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Effect of ultraviolet (UV) radiation on the abundance and respiration rates of probiotic bacteria

Authors

  • M. Angélica Garrido-Pereira,

    1. Post-graduation Course on Aquaculture, Oceanography Institute, Federal University of Rio Grande, Rio Grande, Brazil
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  • André Luiz Braga,

    1. Post-graduation Course on Biological Oceanography, Oceanography Institute, Federal University of Rio Grande, Rio Grande, Brazil
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  • Andréa Ferretto da Rocha,

    1. Post-graduation Course on Aquaculture, Oceanography Institute, Federal University of Rio Grande, Rio Grande, Brazil
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  • Luís André Sampaio,

    1. Institute of Oceanography, Federal University of Rio Grande, Rio Grande (RS), Brazil
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  • Paulo César Abreu

    Corresponding author
    1. Institute of Oceanography, Federal University of Rio Grande, Rio Grande (RS), Brazil
    • Post-graduation Course on Aquaculture, Oceanography Institute, Federal University of Rio Grande, Rio Grande, Brazil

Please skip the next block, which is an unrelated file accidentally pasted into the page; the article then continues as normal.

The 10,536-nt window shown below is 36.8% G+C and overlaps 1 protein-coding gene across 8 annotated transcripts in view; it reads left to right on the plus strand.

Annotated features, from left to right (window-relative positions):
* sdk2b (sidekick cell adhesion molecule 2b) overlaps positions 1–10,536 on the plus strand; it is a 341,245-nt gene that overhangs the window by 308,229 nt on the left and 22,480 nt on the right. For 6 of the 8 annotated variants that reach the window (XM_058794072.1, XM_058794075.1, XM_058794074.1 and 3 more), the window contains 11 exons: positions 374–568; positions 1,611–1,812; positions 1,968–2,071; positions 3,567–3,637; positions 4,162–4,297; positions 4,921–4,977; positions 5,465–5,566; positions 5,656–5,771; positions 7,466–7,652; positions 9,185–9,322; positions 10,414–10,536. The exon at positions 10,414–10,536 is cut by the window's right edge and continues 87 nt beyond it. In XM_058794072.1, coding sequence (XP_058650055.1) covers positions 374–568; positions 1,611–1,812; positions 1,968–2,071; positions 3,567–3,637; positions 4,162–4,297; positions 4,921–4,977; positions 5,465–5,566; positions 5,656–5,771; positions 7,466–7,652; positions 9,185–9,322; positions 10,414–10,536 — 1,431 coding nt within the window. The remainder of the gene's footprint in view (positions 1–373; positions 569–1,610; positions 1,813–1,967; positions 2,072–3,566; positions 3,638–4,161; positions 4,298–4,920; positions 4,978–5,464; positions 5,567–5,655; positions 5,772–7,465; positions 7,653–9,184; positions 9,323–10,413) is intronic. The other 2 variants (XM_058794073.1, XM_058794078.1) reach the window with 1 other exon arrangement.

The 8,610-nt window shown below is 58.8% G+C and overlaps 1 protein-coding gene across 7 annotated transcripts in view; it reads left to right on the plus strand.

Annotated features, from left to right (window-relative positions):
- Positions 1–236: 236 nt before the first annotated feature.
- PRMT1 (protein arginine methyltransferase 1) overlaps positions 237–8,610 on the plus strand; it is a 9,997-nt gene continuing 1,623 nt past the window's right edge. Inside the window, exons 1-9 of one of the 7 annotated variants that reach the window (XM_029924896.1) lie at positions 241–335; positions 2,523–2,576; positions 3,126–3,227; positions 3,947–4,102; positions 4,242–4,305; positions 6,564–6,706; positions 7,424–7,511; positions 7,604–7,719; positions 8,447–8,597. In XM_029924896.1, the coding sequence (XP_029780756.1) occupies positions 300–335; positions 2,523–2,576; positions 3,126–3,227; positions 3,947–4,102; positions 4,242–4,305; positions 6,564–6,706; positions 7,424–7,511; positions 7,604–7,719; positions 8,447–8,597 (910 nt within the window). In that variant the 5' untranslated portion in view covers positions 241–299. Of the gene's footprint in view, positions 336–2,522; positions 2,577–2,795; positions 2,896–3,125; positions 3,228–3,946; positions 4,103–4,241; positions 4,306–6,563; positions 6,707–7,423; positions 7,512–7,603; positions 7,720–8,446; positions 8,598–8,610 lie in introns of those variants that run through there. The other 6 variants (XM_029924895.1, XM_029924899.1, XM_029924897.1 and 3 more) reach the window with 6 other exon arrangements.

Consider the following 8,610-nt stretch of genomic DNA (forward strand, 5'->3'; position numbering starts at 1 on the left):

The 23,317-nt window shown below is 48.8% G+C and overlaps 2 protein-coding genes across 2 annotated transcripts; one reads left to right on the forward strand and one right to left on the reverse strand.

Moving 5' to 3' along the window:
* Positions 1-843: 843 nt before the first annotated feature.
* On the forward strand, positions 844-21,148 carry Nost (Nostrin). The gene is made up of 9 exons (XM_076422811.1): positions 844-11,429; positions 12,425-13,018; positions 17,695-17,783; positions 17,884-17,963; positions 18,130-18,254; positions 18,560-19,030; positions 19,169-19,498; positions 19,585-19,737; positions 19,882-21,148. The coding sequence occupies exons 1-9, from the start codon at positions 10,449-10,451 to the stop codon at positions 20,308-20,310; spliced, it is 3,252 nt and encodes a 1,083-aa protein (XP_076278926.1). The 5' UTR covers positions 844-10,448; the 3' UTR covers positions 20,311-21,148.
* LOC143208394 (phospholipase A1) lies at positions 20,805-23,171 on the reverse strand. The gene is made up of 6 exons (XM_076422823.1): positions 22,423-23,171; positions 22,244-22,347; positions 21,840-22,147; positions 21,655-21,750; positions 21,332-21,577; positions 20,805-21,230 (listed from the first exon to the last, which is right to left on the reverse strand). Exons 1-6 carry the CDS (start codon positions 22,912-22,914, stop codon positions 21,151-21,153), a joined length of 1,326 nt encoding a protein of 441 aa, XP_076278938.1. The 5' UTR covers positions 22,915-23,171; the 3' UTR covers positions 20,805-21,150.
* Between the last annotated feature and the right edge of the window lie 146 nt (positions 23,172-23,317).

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Correspondence: P. C. Abreu, Institute of Oceanography, Federal University of Rio Grande, C.P. 474, 96201-900, Rio Grande (RS), Brazil. E-mail: docpca@furg.br

Abstract

Effects of ultraviolet radiation (UV) on probiotic bacteria (Bacillus subtilis and B. licheniformis) were tested in two experiments, with the following treatments: (i) UV treatment – using fluorescent and UV-lamps and (ii) Control – CTRL, using fluorescent lamps. Bacterial abundance and respiration were evaluated every 24 h for 3 days for Experiment 1, and at 0, 6 and 24 h for Experiment 2. In the Experiment 1, total UV dose was 4 336.41 mW cm−2. UV treatment presented small respiration rates only on day 3, while in the CTRL oxygen consumption was always high. On all days, the abundance of the Bacilli exposed to UV was significantly smaller than that of the CTRL. The second experiment, with total UV dose of 1 445.47 mW cm−2, presented oxygen consumption in the UV treatment only during the first 6 h. In the CTRL, oxygen consumption increased from the beginning due to the bigger abundance Bacilli cells. Small coccus-shaped bacteria ocurred in the UV treatment of both experiments. It may be concluded that exposure to UV, normally used for water disinfection, can inactivate probiotic bacteria.

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